4. To make the filling: Spread the soft butter all over the dough in a thin, even layer. Combine the sugar and salt in a small bowl; evenly dust the mixture over the butter. Using a pizza cutter or large knife, cut the rectangle into 24 small squares. I do this by cutting it 3 x 8, first dividing it into three 18-inch (46-cm)-long strips, and then slicing those each into eight even pieces. Stack the pieces of dough, a few at a time, and line them up in the bottom of the prepared pan, so they’re all standing on edge. Once all the dough is stacked in the pan, cover it loosely with a piece of plastic. Place the loaf in a warm spot and proof until the rectangles have increased in size by about a third and appear light and puffy, 3 to 4 hours.
5. Heat the oven to 350F (177C) with a rack in the center. When fully proofed, uncover and transfer the loaf to the oven and bake until it’s a deep golden brown on top, 45 to 55 minutes. Remove the loaf from the oven and allow to cool at room temperature in the pan.
6. To make the glaze: In a small saucepan, bring the honey and milk to a boil. Remove from the heat. Whisk in the powdered sugar until smooth.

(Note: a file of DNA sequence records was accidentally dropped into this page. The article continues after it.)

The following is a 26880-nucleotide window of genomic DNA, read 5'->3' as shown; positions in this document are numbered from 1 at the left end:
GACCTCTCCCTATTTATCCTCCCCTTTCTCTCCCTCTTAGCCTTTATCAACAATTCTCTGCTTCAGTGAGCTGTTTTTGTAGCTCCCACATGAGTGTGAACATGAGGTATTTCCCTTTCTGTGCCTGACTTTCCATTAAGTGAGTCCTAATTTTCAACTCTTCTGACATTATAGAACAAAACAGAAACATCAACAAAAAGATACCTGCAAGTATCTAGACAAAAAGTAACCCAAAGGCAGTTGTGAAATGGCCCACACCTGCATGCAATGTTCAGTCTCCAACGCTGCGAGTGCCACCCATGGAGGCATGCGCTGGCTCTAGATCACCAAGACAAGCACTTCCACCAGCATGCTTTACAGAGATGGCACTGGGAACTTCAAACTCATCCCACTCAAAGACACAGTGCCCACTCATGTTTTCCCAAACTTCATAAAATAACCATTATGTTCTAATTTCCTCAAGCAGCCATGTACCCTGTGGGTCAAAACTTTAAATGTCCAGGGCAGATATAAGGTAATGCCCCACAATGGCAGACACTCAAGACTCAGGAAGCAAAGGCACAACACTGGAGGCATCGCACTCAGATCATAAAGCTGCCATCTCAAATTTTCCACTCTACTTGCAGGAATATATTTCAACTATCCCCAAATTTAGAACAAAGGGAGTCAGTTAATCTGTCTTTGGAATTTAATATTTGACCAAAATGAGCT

7. After the loaf has cooled slightly but is still warm to the touch, gently remove it from the pan and place on a cutting board or platter. With a pastry brush, gently brush the top of the loaf with about half the honey glaze. Let it sit for 5 minutes, then add a second coat of glaze and garnish with the flaky sea salt. Pull apart and enjoy while still warm.

Levain Build
Makes enough for one 9-inch loaf recipe, or 210 grams of levain

Ingredients

  • ¼ cup plus 2 teaspoons room-temperature water
  • ¼ cup active sourdough starter, 100% hydration
  • ⅔ cup bread flour

Directions:
1. In a small mixing bowl, combine the water and the active sourdough starter. Add the bread flour and bring the mixture together, kneading by hand if necessary, until uniform. Transfer the mixture to a clear jar or plastic container, 16-ounce (480-ml) capacity or larger.
2. Cover and set the container in a warm spot to double in volume, at least 6 hours and up to 12 hours. Use a rubber band or piece of tape to mark the starting volume and watch its progress. When it’s doubled in volume, it’s ready to use.

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Kat Thompson is a senior staff writer of food & drink at Thrillist. Follow her on Twitter @katthompsonn